I grew up in a small town in the Rocky Mountains of southeastern British Columbia, which is relatively close to Jasper, one of Canada’s most respected adventure destinations.
By close, I mean ‘Canada close’ — a six-hour drive.
By the time I moved away at 20, I’d visited our best-known mountain tourist destination, Banff, more times than I could count. It was really close — only a four hour drive away. Although I’d spent lots of time in and around Banff, I had never made it out the the town’s more remote sister, Jasper to see the famous parkway, Columbia Icefields, and other attractions.
To me, mountains were mountains, and I’d spent nearly every day of my life until the age of 20 living in them. Eventually I moved away to Asia and then started traveling without having spent any substantial time in Jasper (I’d driven through once). Having spent most of my life in the Rockies, I figured I couldn’t be missing out on much.
How different would Jasper’s mountains be?
Very different, as it turned out. But I wouldn’t find out until more than a decade later.
In spring of 2015 I was invited to take part in a blogging campaign put together by Jasper Canadian Rockies.
I’d finally get to know Jasper. It was a visit that was long overdue.
The first two hints came from two of the slogans created as part of the park’s re-branding, which was meant to appeal more to the the type of serious outdoorsperson who appreciates it.
The first was, “Jasper: Adventurers Only.”
The second (and my favorite), “Forget the hairspray, bring the bear spray.”
I began my four day trip driving a rental car from Cranbrook B.C., through Kootenay National Park and Banff National Park, then along the Icefields Parkway into Jasper National Park.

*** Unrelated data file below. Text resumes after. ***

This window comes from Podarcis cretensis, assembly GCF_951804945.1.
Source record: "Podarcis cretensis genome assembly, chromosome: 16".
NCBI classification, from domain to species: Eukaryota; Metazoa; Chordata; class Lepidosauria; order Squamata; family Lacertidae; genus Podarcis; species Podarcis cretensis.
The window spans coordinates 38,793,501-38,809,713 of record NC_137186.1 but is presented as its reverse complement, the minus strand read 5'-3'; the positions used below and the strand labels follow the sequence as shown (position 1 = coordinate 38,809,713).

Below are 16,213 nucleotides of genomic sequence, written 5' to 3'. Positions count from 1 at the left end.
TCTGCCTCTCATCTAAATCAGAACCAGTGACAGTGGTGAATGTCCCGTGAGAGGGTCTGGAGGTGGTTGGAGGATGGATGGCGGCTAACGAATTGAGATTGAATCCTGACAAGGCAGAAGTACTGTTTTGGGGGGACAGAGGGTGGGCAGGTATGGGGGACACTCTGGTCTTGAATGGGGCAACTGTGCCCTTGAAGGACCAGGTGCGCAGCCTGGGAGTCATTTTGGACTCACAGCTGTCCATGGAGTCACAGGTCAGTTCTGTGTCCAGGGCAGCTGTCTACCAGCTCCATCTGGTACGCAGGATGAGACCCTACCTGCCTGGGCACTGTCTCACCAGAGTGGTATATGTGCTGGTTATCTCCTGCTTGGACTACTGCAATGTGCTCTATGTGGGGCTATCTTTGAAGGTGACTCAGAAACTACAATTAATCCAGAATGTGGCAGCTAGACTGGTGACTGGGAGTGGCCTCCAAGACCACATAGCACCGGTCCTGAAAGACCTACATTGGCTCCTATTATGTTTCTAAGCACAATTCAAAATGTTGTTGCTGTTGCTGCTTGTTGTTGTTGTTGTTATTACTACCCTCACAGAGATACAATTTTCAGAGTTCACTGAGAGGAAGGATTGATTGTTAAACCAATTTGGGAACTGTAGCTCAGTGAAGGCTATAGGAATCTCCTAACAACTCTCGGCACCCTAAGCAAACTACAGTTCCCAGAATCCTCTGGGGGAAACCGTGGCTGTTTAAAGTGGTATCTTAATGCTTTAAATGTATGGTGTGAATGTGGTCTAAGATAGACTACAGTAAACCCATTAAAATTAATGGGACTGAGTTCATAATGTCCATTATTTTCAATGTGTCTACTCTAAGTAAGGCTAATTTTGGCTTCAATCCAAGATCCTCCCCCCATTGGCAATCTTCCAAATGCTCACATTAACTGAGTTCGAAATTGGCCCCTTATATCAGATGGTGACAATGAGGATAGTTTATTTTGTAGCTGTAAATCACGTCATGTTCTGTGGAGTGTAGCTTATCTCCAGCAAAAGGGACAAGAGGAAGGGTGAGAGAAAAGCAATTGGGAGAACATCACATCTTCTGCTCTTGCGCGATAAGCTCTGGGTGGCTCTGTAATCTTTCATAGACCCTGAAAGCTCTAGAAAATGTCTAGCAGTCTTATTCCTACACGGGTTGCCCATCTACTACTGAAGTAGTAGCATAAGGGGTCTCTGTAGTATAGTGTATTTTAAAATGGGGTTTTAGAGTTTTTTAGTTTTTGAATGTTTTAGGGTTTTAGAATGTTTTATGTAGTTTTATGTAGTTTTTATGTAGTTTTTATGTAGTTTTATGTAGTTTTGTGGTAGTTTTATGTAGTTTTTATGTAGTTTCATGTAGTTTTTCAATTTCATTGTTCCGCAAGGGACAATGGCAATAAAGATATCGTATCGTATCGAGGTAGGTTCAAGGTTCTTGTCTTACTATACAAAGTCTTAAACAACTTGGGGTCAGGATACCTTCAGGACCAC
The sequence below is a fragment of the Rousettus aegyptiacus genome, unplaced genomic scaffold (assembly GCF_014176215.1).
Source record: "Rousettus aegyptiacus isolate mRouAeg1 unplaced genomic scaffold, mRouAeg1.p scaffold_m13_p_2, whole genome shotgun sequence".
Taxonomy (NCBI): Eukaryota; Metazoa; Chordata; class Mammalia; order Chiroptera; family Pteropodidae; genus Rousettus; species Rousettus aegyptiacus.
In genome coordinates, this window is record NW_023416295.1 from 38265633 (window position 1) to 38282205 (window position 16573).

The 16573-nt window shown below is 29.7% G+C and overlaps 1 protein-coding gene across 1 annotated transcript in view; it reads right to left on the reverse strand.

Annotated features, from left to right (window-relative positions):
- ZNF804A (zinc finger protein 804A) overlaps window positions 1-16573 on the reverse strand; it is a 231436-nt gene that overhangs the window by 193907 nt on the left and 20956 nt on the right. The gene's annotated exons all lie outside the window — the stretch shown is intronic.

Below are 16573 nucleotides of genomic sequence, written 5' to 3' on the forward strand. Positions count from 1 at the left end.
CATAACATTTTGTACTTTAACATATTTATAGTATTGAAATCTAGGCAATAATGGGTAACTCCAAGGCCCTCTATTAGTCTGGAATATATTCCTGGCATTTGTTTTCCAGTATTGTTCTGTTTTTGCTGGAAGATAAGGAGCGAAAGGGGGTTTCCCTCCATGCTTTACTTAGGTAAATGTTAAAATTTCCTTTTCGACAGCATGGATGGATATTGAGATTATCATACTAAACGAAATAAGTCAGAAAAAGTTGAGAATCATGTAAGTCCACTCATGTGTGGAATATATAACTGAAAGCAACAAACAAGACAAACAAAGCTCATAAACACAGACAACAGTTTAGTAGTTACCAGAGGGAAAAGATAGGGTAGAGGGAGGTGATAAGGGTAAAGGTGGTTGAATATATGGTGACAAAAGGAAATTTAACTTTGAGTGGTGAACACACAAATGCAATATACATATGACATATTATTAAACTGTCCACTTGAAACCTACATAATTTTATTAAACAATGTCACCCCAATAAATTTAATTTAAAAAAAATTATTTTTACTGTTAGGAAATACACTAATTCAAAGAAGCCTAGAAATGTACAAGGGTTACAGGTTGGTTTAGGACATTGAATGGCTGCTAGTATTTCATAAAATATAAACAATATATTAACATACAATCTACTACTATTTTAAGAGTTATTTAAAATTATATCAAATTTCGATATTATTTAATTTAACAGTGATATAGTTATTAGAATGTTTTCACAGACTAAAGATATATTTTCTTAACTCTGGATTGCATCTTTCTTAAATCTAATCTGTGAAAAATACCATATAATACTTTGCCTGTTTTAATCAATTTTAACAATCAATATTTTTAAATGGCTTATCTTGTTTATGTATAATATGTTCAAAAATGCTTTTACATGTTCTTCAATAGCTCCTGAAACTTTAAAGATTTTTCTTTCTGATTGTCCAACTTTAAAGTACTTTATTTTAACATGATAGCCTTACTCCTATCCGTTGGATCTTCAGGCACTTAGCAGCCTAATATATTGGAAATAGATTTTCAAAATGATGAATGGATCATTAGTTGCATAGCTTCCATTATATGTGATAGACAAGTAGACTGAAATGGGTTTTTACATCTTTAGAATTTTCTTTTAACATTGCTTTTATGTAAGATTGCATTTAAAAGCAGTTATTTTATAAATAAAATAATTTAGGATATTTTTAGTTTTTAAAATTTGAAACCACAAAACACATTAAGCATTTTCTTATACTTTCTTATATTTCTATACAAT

The drive was as epically beautiful as it sounds.
I stopped a few times along the way for photos, but for much of the trip it was too foggy and snowy to take any good photos. Luckily, it cleared up before I arrived at the famous Columbia Icefields. They were as spectacular as I’d been told.
The lead photo of this post was taken there, as was this one.
As I moved north, the Rockies changed. The mountains were different from the towering spines of stone I’d grown up around. These mountains were smoother, like enormous stone waves carved out by creeping glaciers over millennia of erosion.
The majestic and elegant waves of stone and reminded me of photos of I’d seen of rural Iceland and scenes from north of the wall in Game of Thrones.
It was hard to believe they belonged to the same range I’d grown up in. Our mountains at home were steep and jagged. These were broader, fluid, and expansive.
I was surprised, impressed, and humbled.
The Maligne Canyon Ice Walk
I’d never heard of the Maligne Canyon Ice Walk before my visit to Jasper. I was disappointed when I saw it was on my itinerary.
When I was planning the trip with the people from Jasper Tourism we talked about a lot of different activities like ice climbing, fat biking, backcountry skiing, dogsledding, and dark sky stargazing and photography. I love crazy outdoors challenges, so those all activities sounded great to me. The ice walk, on the other hand, sounded like a stroll through the woods
But that’s what I was assigned.
The ice walk was so much more than I expected. By the end of it I was glad that the tourism board had chosen it for me over the other activities.
The ice walk is no ordinary hike. The trail ascends Maligne Canyon, one of Jasper’s most unique geographic features.The canyon follows the meeting of two tectonic plates in the Earth’s crust and extends for miles. The canyon tall and narrow. The walls are nearly vertical and rise up to 150 feet while following the strangely geometric curves of the river.
Below the canyon is an gargantuan maze of subterranean caves into which much of the river’s water drains. In the summer when water levels are high, the canyon contains a fast and powerful river, but in the winter when the flow of water slows and much of it drains into the subterranean caverns leaving a path of ice with a shallow river running beneath it, allowing visitors to hike along the bottom of the canyon. The result is an otherworldly experience.
The river is fed by networks of caves and streams from both sides of the canyon, which freeze in the winter creating massive walls of ice in patterns that one could never imagine without seeing them.
I was no great surprise when our guide informed us that the hike had been designated one of the best in Canada by both National Geographic and the Canadian Government.